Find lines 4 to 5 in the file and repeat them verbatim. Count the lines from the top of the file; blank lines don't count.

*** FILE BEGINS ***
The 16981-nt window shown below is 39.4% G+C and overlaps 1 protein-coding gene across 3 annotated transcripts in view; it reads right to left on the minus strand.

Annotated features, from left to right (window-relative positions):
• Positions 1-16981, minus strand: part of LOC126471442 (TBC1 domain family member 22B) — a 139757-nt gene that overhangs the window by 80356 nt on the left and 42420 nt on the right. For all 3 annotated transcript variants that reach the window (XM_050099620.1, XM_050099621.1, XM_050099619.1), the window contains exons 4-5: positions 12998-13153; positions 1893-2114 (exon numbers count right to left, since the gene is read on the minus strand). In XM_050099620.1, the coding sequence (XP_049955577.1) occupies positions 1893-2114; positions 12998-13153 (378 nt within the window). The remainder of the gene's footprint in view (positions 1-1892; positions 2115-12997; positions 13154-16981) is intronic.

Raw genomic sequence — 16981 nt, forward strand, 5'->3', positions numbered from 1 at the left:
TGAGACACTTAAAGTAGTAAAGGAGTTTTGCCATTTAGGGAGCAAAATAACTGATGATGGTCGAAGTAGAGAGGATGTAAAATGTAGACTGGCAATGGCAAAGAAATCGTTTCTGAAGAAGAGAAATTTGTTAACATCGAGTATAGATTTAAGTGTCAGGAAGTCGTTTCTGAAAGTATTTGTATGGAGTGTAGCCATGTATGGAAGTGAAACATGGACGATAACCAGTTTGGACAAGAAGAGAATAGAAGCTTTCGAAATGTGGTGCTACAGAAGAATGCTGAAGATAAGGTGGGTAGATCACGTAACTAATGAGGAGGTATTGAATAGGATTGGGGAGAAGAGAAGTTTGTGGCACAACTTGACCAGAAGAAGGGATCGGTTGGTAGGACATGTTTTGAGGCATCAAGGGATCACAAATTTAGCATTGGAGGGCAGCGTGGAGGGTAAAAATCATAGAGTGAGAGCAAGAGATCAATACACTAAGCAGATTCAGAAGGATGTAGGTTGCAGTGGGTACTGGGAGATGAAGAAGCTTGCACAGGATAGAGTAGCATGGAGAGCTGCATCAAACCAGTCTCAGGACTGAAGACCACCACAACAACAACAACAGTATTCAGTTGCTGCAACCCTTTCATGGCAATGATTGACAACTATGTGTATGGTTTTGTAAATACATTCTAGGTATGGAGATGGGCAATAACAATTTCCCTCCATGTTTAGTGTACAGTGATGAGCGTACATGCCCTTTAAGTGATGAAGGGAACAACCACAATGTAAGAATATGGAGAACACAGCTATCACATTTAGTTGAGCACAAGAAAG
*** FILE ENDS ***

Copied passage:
Raw genomic sequence — 16981 nt, forward strand, 5'->3', positions numbered from 1 at the left:
TGAGACACTTAAAGTAGTAAAGGAGTTTTGCCATTTAGGGAGCAAAATAACTGATGATGGTCGAAGTAGAGAGGATGTAAAATGTAGACTGGCAATGGCAAAGAAATCGTTTCTGAAGAAGAGAAATTTGTTAACATCGAGTATAGATTTAAGTGTCAGGAAGTCGTTTCTGAAAGTATTTGTATGGAGTGTAGCCATGTATGGAAGTGAAACATGGACGATAACCAGTTTGGACAAGAAGAGAATAGAAGCTTTCGAAATGTGGTGCTACAGAAGAATGCTGAAGATAAGGTGGGTAGATCACGTAACTAATGAGGAGGTATTGAATAGGATTGGGGAGAAGAGAAGTTTGTGGCACAACTTGACCAGAAGAAGGGATCGGTTGGTAGGACATGTTTTGAGGCATCAAGGGATCACAAATTTAGCATTGGAGGGCAGCGTGGAGGGTAAAAATCATAGAGTGAGAGCAAGAGATCAATACACTAAGCAGATTCAGAAGGATGTAGGTTGCAGTGGGTACTGGGAGATGAAGAAGCTTGCACAGGATAGAGTAGCATGGAGAGCTGCATCAAACCAGTCTCAGGACTGAAGACCACCACAACAACAACAACAGTATTCAGTTGCTGCAACCCTTTCATGGCAATGATTGACAACTATGTGTATGGTTTTGTAAATACATTCTAGGTATGGAGATGGGCAATAACAATTTCCCTCCATGTTTAGTGTACAGTGATGAGCGTACATGCCCTTTAAGTGATGAAGGGAACAACCACAATGTAAGAATATGGAGAACACAGCTATCACATTTAGTTGAGCACAAGAAAG